Katie Putnam, The Mexico Institute’s Elections Guide, 5/7/2012
The presidential candidates participate in their first televised debate, accusing each other of corruption and of misleading the public. Trailing candidates focus their criticisms on the frontrunner, Enrique Peña Nieto, who did not appear to suffer any fatal blows. Observers disagreed on the best performance of the evening, which suggests that no candidate had a clear win.
Many analysts viewed the May 6 debate as dangerous territory for the current frontrunner, the PRI’s Peña Nieto, because of his reputation for public gaffes and a tendency to avoid off-the-cuff conversations. The two-hour session was seen, according to The Associated Press, as a “test of whether Pena Nieto, a telegenic former governor of Mexico State who is married to a Mexican soap opera star, is able stray from his carefully choreographed campaign and think on his feet.” Both the PAN’s Josefina Vázquez Mota and the PRD’s Andrés Manuel López Obrador focused on attacking Peña Nieto’s record, coming out, as he put it, with “knives sharpened.” Vázquez Mota attempted to poke holes in his achievements as governor, citing an article in The Economist that questioned the reduction in homicides during Peña Nieto’s term. López Obrador, for his part, held up a photo of Peña Nieto with former Governor Arturo Montiel, whose career ended amid allegations of corruption.
By most accounts, however, Peña Nieto appeared unrattled, successfully dismissing the attacks. From a second AP article:
With questions agreed-upon beforehand, [Peña Nieto] stuck to his themes of change and competence, and parried Vázquez Mota’s critiques as based upon incorrect information, a frequent refrain from his team in the first month of the campaign. Under more pointed attack from López Obrador and Váquez Mota, his responses grew more aggressive and heated, but he avoided any major errors […]
He countered López Obrador’s photo, for example, with one of the PRD candidate with a former aide indicted for corruption. In terms of policy, Peña Nieto emphasized the need for a unified state-level police force, a modernized judicial system, universal health coverage, and for greater private sector participation in the state-owned oil company Pemex. He pointed to the Brazilian and Colombian examples as models, and also stressed the importance of renewable energy. His overall performance was strong, without any of the much anticipated fumbles.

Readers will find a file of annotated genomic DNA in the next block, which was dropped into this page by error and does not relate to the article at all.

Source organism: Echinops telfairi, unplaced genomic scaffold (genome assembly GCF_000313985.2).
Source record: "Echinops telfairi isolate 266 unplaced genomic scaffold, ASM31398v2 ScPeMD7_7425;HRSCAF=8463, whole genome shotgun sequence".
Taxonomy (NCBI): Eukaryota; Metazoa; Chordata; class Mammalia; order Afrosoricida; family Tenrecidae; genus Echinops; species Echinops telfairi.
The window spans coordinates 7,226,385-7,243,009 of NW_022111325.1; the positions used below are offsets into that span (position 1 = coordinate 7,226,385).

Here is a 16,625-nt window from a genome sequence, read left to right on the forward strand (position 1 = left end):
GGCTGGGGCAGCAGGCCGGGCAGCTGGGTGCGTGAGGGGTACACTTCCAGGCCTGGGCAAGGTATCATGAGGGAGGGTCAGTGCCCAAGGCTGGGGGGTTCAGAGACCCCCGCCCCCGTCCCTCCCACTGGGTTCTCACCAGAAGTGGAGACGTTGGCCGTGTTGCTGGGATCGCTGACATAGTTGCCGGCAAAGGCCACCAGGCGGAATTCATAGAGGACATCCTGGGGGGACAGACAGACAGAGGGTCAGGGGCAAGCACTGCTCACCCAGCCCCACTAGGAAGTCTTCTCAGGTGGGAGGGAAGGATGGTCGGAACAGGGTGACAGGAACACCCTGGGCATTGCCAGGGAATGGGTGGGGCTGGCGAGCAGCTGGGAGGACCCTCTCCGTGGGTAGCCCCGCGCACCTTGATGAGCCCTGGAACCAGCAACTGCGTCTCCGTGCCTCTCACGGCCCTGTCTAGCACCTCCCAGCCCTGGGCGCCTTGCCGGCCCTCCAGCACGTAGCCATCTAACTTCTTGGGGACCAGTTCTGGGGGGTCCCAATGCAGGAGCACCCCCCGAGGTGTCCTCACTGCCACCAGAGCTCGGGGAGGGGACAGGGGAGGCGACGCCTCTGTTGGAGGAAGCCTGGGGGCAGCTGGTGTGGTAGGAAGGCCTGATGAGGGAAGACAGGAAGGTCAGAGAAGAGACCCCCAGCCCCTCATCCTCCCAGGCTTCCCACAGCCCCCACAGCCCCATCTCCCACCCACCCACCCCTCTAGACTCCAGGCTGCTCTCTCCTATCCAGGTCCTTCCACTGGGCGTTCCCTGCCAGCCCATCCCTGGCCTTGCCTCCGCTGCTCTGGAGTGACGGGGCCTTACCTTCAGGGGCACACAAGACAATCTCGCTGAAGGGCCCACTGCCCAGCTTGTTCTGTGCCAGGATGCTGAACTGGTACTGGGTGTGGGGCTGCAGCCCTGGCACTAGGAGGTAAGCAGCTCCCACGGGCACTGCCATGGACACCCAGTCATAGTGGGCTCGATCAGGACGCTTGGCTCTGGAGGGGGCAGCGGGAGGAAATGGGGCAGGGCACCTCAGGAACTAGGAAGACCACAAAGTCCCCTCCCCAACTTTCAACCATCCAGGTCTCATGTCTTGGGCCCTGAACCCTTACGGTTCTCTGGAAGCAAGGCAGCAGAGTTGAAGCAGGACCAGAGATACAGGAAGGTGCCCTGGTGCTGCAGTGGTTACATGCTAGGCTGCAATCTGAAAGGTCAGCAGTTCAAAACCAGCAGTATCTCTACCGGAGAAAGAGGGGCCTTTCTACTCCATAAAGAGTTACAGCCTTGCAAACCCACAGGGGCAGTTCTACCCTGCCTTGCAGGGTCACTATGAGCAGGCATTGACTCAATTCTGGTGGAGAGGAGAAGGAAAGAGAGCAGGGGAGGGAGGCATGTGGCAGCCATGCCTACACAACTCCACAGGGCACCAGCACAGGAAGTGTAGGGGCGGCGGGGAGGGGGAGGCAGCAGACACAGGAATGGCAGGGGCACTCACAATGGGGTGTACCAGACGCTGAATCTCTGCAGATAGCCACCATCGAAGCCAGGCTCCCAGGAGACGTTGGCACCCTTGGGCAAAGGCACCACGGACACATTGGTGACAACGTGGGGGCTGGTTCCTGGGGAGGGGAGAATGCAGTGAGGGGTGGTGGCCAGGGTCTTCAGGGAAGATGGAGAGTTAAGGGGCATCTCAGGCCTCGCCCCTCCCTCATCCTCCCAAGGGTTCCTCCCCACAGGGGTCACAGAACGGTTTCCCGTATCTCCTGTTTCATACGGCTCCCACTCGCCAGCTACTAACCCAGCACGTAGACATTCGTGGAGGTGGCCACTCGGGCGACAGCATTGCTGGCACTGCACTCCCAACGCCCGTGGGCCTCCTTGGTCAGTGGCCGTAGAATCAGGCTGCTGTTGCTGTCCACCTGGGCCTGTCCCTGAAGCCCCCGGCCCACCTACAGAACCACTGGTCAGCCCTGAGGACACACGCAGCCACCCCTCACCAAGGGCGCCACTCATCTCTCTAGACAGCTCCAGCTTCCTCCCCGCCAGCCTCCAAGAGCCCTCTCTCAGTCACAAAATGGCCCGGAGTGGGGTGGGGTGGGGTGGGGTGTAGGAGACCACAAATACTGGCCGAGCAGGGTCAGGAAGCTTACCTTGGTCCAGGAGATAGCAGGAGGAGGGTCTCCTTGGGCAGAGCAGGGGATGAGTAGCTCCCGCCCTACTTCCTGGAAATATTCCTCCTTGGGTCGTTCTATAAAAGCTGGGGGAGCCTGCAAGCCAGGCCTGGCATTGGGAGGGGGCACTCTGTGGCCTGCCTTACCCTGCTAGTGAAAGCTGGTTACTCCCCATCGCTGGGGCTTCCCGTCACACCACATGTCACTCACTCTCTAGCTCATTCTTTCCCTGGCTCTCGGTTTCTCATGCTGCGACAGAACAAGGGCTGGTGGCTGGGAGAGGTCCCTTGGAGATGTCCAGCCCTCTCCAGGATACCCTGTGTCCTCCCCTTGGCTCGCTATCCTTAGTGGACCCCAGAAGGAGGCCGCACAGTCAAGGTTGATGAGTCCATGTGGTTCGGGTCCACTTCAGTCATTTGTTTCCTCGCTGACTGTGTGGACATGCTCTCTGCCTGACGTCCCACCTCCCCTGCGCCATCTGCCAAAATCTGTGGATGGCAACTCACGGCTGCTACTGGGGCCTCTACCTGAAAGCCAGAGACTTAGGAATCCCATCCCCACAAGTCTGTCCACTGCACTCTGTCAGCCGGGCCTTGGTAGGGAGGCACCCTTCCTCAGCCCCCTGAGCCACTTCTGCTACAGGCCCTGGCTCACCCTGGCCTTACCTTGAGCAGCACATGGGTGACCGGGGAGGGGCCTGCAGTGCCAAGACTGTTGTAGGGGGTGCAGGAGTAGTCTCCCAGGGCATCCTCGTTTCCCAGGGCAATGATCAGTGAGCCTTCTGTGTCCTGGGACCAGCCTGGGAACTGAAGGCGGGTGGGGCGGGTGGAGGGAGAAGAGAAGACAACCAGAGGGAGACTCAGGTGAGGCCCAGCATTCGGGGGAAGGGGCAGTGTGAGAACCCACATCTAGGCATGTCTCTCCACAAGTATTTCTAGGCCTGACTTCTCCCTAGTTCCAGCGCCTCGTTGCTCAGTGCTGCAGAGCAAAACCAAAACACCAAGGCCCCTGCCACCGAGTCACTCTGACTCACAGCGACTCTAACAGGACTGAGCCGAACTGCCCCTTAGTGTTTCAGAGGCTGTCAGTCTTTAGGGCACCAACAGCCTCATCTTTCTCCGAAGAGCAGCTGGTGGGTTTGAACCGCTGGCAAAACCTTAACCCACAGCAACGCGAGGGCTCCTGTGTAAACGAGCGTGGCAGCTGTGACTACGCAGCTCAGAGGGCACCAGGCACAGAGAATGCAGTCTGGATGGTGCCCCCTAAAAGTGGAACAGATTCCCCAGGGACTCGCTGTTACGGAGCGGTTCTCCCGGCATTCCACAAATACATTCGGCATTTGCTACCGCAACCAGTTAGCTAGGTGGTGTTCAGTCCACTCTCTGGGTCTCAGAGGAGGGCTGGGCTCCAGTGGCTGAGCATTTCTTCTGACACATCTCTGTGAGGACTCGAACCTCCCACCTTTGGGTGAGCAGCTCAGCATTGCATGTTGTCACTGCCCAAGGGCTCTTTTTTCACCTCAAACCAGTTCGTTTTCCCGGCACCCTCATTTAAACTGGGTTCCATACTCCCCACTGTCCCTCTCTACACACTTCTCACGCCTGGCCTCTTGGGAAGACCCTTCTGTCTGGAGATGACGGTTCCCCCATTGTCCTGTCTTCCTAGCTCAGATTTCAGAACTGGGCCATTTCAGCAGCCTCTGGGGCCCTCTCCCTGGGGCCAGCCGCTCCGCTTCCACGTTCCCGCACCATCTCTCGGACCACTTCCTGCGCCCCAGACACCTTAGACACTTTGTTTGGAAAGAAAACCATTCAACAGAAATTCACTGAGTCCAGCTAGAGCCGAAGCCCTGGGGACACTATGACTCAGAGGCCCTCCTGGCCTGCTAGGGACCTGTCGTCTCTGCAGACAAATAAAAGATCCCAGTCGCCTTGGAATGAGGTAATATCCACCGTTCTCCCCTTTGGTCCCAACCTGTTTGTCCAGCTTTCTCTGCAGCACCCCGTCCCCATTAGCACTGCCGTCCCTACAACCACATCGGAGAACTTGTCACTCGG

In addition to her attacks on Peña Nieto, Vázquez Mota once again stressed that she is “different,” both from the past two presidents from her party and from the frontrunner in this race. She paired her questioning of the former governor’s achievements with her own successes in improving education and reducing poverty as Minister of Education and Minister of Social Development, respectively. On security, Vázquez Mota committed herself to serving victims of organized crime and to instituting life sentences for officials that collaborate with organized crime. On energy, she proposed issuing citizen bonds to fund the modernization of Pemex.
Vázquez Mota also emphasized the advantages of electing a women president. “I want to be president because I have the sensitivity, as a woman, to listen.”
López Obrador likened a Peña Nieto victory and a return of the PRI to the return of General Antonio López Santa Anna, who sold much of Mexico’s territory to the United States in 1853. AMLO, as he is commonly known, argued that Mexicans have a choice between the continuity of the PRI and PAN with governments that have favored the rich and AMLO’s “true change” for Mexico. He committed to providing seven million jobs over his would-be six year term, in part through efforts to weaken the hold of business monopolies on the Mexican economy.
López Obrador, too, tried repeatedly to pin down Peña Nieto, to little avail. He accused his rival of wanting to privatize Mexico, for instance, which Peña Nieto strongly rebutted. AMLO started off the debate slowly but concluded in a much more animated voice. Unfortunately, by then many had tuned out. Some of our Facebook followers, for example, had switched over to the quarter-final match between two of Mexico’s best soccer teams on TV Azteca. The network’s decision to schedule the game during the debate inspired a controversy in Mexico last week; the Federal Electoral Institute (IFE), however, did not force the television networks to show the debate.
Gabriel Quadri, the fourth presidential candidate who attracts less than a percent of the intended vote, was surprisingly animated. Many of his responses were engaging and detailed, and he criticized the other candidates, whom he called “politicians,” for engaging in politics as usual.
Quadri remained largely irrelevant to the debate, however; the other candidates failed to response to his interjections.
Experts convened by Reforma newspaper pointed to Vázquez Mota and Quadri as the best performers, while a poll by El Universal favored Peña Nieto and López Obrador. What is evident, perhaps, is that none of the main contenders came away with a clear victory.
Nevertheless, Peña Nieto’s “teflon” proved stronger than expected, as Duncan Wood of ITAM concluded on Animal Político’s El Palenque. CIDE’s Jorge Chabat, on the same site, incorporated the soccer-debate controversy into his analysis: Peña Nieto, he writes, played goalie all night, with Vázquez Mota and López Obrador trying to score from all angles and at all speeds. He argues that the other contenders made a few goals, but wonders if they were significant enough to dent Peña Nieto’s lead.
The next debate is scheduled for June 10.